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Int J Tuberc Lung Dis. 2016 Sep;20(9):1185-91. doi: 10.5588/ijtld.15.0855.

An integrated community TB-HIV adherence model provides an alternative to DOT for tuberculosis patients in Cape Town.

Author information

1
The Desmond Tutu HIV Centre, Institute for Infectious Disease and Molecular Medicine, Faculty of Health Sciences, University of Cape Town, Cape Town, South Africa.
2
City Health, City of Cape Town, Cape Town, South Africa.
3
The Desmond Tutu HIV Centre, Institute for Infectious Disease and Molecular Medicine, Faculty of Health Sciences, University of Cape Town, Cape Town, South Africa; Department of Global Health, Academic Medical Center, University of Amsterdam, Amsterdam Institute for Global Health and Development, The Netherlands; Department of Internal Medicine, School of Medicine, Makerere University College of Health Sciences, Kampala, Uganda.
4
The Desmond Tutu HIV Centre, Institute for Infectious Disease and Molecular Medicine, Faculty of Health Sciences, University of Cape Town, Cape Town, South Africa; Department of Medicine, University of Cape Town, Cape Town, South Africa.

Abstract

SETTING:

Cape Town, South Africa.

OBJECTIVE:

To evaluate anti-tuberculosis treatment outcomes and rate of antiretroviral therapy (ART) initiation using weekly community-based adherence support compared to daily directly observed therapy (DOT).

METHODS:

This was a retrospective analysis comparing two cohorts treated for tuberculosis (TB) in 70 TB clinics during 6-month periods before and after the introduction of a new adherence model comprising treatment literacy sessions during 2 weeks of DOT, followed by weekly home visits by community care workers to eligible patients managing their own treatment. Odds ratios (ORs) of treatment success and ART initiation were calculated using multivariable random effects logistic regression models. Hazard ratios (HRs) of default and death were calculated using multivariable random effects Cox regression models.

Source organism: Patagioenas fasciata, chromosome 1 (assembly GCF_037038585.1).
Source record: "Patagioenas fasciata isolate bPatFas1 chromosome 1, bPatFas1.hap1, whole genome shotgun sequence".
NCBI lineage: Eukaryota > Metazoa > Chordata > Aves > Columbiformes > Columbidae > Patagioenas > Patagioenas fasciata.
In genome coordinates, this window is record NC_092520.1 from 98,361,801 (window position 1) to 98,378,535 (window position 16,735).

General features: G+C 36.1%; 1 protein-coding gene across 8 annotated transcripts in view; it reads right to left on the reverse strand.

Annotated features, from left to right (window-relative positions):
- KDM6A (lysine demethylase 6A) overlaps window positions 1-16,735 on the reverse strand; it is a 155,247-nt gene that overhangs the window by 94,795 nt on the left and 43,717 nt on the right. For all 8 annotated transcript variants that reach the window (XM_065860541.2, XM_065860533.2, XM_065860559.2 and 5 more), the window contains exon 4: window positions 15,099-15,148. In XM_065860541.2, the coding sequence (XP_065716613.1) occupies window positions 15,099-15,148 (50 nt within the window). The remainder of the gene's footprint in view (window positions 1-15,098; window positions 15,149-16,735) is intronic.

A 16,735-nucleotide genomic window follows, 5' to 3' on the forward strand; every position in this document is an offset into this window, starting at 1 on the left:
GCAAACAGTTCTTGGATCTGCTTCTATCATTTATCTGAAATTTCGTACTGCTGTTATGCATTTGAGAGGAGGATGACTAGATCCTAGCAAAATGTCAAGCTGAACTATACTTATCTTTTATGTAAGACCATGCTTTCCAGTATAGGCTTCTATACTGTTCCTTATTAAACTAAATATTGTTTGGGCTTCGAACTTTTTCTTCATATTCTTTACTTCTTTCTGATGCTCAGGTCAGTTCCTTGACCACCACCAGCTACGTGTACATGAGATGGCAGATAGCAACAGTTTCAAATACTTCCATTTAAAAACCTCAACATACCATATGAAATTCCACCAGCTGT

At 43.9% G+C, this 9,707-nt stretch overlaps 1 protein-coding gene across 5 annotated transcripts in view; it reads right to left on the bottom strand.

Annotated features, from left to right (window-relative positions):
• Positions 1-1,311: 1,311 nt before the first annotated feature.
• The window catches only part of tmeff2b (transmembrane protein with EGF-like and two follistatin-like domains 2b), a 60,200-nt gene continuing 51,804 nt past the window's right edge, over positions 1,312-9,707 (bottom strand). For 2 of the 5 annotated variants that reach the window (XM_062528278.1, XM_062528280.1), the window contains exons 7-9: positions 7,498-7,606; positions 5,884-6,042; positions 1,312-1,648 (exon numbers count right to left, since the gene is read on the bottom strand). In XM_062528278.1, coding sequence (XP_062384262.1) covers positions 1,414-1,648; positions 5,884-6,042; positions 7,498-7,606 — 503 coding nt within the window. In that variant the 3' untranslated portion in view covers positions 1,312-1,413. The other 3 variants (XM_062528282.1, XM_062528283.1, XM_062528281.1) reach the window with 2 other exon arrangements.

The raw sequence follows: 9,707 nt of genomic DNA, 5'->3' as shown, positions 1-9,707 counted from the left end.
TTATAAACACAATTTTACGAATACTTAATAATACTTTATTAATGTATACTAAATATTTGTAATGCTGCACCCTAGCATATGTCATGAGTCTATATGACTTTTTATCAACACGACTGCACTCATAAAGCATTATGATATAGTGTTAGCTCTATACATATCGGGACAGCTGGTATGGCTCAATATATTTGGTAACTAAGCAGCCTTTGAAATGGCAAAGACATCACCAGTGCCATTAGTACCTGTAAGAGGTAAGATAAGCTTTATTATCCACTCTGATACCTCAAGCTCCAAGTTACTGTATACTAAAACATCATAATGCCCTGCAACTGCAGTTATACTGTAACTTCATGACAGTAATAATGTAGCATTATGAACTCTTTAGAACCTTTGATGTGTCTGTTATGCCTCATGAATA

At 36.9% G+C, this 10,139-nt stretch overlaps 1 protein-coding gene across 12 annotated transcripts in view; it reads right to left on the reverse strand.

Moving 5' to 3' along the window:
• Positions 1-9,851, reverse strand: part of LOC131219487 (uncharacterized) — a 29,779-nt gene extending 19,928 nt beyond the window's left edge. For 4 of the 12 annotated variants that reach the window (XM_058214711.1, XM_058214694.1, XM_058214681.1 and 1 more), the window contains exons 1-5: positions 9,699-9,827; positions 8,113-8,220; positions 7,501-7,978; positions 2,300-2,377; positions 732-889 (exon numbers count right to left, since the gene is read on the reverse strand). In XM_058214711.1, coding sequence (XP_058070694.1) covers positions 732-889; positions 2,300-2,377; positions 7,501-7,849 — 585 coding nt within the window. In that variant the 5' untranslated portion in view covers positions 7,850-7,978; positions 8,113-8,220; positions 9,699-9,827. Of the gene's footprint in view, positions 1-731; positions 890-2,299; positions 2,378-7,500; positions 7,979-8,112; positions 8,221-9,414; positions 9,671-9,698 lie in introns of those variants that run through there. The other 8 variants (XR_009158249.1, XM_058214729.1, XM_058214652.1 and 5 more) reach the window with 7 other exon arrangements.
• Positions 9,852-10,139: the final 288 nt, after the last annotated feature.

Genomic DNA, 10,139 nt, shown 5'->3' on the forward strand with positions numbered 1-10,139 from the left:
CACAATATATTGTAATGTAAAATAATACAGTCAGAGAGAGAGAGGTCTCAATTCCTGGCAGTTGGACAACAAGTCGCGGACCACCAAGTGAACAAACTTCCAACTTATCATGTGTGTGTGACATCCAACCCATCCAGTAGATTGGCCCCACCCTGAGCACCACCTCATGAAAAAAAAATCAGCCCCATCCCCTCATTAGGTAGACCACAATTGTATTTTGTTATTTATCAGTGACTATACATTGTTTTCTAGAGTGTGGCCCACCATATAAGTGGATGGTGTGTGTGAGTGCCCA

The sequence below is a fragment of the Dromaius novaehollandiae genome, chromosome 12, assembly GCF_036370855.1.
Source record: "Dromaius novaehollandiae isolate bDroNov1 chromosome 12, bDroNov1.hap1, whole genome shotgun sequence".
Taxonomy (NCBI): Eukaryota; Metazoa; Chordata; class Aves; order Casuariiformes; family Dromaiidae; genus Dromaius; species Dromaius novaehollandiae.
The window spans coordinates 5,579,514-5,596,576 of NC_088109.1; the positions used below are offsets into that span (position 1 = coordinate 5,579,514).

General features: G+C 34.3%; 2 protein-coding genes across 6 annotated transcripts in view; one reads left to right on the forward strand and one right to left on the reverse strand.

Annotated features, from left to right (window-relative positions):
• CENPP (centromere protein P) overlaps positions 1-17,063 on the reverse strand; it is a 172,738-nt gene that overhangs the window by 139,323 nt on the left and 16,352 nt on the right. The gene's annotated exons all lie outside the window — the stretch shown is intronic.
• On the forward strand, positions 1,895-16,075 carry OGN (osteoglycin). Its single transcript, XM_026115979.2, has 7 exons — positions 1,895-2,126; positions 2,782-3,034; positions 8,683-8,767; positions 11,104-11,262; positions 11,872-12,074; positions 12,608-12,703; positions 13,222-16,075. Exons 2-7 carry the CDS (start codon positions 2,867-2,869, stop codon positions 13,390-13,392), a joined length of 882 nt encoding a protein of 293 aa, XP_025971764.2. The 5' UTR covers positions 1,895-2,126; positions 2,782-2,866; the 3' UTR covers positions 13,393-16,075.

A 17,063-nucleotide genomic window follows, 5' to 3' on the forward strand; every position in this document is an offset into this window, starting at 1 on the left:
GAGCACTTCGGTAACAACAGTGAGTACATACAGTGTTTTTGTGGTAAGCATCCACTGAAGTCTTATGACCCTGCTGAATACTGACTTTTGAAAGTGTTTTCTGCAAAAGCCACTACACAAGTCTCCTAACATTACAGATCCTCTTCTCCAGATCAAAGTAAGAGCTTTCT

RESULTS:

The pre-intervention cohort comprised 11 896 patients with TB and the post-intervention cohort 11 314. There was no difference in pre- and post-intervention anti-tuberculosis treatment success rates (respectively 82.8% and 82.5%, adjusted OR [aOR] 1.02, 95%CI 0.89-1.17, P = 0.76) nor an increased hazard of death (adjusted HR [aHR] 0.98, 95%CI 0.80-1.21, P = 0.87) or default (aHR 0.97, 95%CI 0.81-1.15, P = 0.69). The ART initiation rate increased from 67% to 74% (aOR 1.43; 95%CI 1.01-1.85, P < 0.01).

CONCLUSION:

Weekly community-based adherence support was a viable alternative to daily DOT, with no deterioration in anti-tuberculosis treatment outcomes and an increase in ART initiation.

Comment in

PMID:
27510244
DOI:
10.5588/ijtld.15.0855
[Indexed for MEDLINE]

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